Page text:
How Pu-erh Is Made

The very best pu-erhs are made from large-leafed tea plants native to Yunnan. The leaves are processed in one of two ways: green or raw (sheng) and a more recent style, black or cooked  (shou).
 
Green pu-erhs are the most traditional form of the tea. The leaves are fixed green on a hot surface after harvesting, withered until they grow limp, then steamed hot and compressed into cakes. The cakes are wrapped in paper and left to age for anywhere from two to 50 years. It’s possible to buy young green pu-erhs and age them at home: keep the cakes in a cool, dry place, away from mildew and damp and out of the sun, and they should last for just over a decade.
 
Black pu-erhs are an innovation of just the last few decades. To meet the increasing demand for the tea, researchers found a way to make a sort of imitation pu-erh that does not require aging.  With the demand for pu-erhs on the rise, tea makers at the famous Menghai Tea Factory discovered a way to speed up the aging process. Instead of aging fixed green teas, tea makers oxidize them to anywhere from 40 to 90 percent. Then they put the tea through  wo dui, or “moist track.” They pile the oxidized leaves into heaps, where bacteria and fungi decay them at an accelerated rate, just as in a compost pile. After a few months, leaves are fired to stop the oxidation and decay and to compress the leaves into cakes. Black pu-erhs have plenty of charm, but they lack the nuance and depth of true aged green pu-erhs.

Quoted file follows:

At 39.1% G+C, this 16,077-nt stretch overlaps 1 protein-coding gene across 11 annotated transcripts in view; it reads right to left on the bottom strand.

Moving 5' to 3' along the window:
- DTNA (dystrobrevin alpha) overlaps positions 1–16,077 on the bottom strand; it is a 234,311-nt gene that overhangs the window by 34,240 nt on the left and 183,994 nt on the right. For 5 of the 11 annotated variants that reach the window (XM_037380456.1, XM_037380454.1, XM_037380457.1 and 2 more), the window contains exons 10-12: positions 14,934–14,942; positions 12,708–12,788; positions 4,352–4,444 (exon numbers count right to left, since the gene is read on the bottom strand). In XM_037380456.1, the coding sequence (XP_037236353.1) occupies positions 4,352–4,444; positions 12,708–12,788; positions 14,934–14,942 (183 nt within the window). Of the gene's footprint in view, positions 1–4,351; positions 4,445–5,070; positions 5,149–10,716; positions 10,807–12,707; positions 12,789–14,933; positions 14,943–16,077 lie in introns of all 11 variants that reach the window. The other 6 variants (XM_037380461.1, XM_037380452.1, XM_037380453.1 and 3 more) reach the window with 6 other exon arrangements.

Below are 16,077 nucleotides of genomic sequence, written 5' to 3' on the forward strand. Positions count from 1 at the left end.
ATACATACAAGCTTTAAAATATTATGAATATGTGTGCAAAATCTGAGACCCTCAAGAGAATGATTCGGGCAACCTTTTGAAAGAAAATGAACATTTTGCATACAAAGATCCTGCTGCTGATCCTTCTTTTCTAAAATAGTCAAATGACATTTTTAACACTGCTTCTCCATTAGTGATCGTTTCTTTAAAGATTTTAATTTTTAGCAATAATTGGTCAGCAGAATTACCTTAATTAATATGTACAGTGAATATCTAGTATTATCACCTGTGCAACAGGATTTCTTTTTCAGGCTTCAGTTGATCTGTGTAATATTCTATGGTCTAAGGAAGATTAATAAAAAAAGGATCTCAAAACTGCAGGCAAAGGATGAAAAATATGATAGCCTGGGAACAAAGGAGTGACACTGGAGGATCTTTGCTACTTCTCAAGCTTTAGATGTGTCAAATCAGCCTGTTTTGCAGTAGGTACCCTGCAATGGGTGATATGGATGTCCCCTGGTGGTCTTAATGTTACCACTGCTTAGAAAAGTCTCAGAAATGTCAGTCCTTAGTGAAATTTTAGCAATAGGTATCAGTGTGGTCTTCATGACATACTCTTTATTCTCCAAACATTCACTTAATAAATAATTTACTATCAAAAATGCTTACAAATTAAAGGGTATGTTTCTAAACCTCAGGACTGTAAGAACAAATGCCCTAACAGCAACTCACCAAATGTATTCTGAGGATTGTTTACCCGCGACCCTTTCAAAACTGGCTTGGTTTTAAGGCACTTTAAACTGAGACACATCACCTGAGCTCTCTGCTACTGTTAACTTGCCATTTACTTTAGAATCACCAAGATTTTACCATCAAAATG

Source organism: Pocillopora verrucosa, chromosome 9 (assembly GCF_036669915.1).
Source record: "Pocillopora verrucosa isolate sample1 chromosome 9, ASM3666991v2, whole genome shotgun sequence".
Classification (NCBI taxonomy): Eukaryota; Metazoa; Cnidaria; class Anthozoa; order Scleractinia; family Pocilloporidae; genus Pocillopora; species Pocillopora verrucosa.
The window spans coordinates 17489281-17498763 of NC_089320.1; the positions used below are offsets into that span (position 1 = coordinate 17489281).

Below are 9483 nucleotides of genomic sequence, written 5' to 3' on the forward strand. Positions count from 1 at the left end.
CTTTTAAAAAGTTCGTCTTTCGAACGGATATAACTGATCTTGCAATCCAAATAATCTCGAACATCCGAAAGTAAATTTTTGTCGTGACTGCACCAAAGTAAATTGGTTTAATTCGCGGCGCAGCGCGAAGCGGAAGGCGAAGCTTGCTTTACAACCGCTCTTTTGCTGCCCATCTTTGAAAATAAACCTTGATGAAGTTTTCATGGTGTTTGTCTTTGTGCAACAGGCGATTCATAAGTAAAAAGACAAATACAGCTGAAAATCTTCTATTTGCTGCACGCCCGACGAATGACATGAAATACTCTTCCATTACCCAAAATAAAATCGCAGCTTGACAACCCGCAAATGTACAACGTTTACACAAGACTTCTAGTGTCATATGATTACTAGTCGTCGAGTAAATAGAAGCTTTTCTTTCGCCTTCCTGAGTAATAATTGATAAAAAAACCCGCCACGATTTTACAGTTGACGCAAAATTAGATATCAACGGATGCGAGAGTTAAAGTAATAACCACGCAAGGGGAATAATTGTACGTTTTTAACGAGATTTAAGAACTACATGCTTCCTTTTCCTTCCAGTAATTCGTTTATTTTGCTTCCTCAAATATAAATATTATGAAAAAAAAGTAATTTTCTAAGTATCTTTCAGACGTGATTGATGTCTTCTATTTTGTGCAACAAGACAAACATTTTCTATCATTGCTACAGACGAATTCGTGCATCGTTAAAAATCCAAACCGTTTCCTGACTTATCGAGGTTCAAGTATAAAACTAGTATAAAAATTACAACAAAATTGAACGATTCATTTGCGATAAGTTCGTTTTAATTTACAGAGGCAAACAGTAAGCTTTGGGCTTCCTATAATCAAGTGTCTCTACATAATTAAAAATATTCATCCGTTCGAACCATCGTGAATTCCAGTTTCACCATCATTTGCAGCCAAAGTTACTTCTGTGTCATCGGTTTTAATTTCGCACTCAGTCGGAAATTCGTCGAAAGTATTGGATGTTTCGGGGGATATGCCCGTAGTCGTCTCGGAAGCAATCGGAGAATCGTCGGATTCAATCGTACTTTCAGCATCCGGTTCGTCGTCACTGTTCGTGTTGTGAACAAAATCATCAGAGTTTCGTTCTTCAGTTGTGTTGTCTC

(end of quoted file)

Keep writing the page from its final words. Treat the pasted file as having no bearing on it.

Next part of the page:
Image: Pu-erh disk
 
Both types come in a charming variety of shapes. In green pu-erhs, the shapes influence the rate and quality of aging; in black teas, the shapes are just for decoration. They range from  bing cha, a flat round disk, to  fang cha, a square brick;  tuan cha, a melon; and even  jin cha, a mushroom. There’s alsoping cha, which means “iron tea” – a cake so compact that it’s as solid as iron and is actually hard to break off. But  ping cha also boasts even more nuanced characteristics from aging and oxidizing that much more slowly.
 

Brewing a Cuppa Pu-erh

As a result of their cake form, with the exception of a few loose-leafed black pu-erhs, you cannot scoop this tea into a pot with a teaspoon. To brew the tea, begin by breaking off a small chunk of the cake. The cakes can be fairly stiff; if you cannot break off a piece with your hands, use a blunt knife or letter opener to jimmy off a square. You can buy a special pu-erh knife for this purpose, but a regular table knife works fine. Since the ratio of tea to water is the same with pu-erhs as with every other tea, break off about one rounded teaspoon’s worth (or 2-2.5g) of the cake for one cup.
 
Unlike all other tea leaves, pu-erh leaves require rinsing to open up their flavors. Set the piece in your brewing vessel, pour in boiling water, and let stand for 30 to 45 seconds before draining. Wait a few seconds to let the drained tea awaken.

 

You can make just a single cup, or you can brew the leaves up to a dozen times. As with oolongs, with each round it is fascinating to observe how certain flavors emerge as others disappear. Traditionally, each brew is poured out into pu-erh tasting cups. Though each contains only a few thimbleful’s worths of liquor, after 12 of them you will feel quite alert! Puerh devotees call the buzzing sensation “pu-erh intoxication.”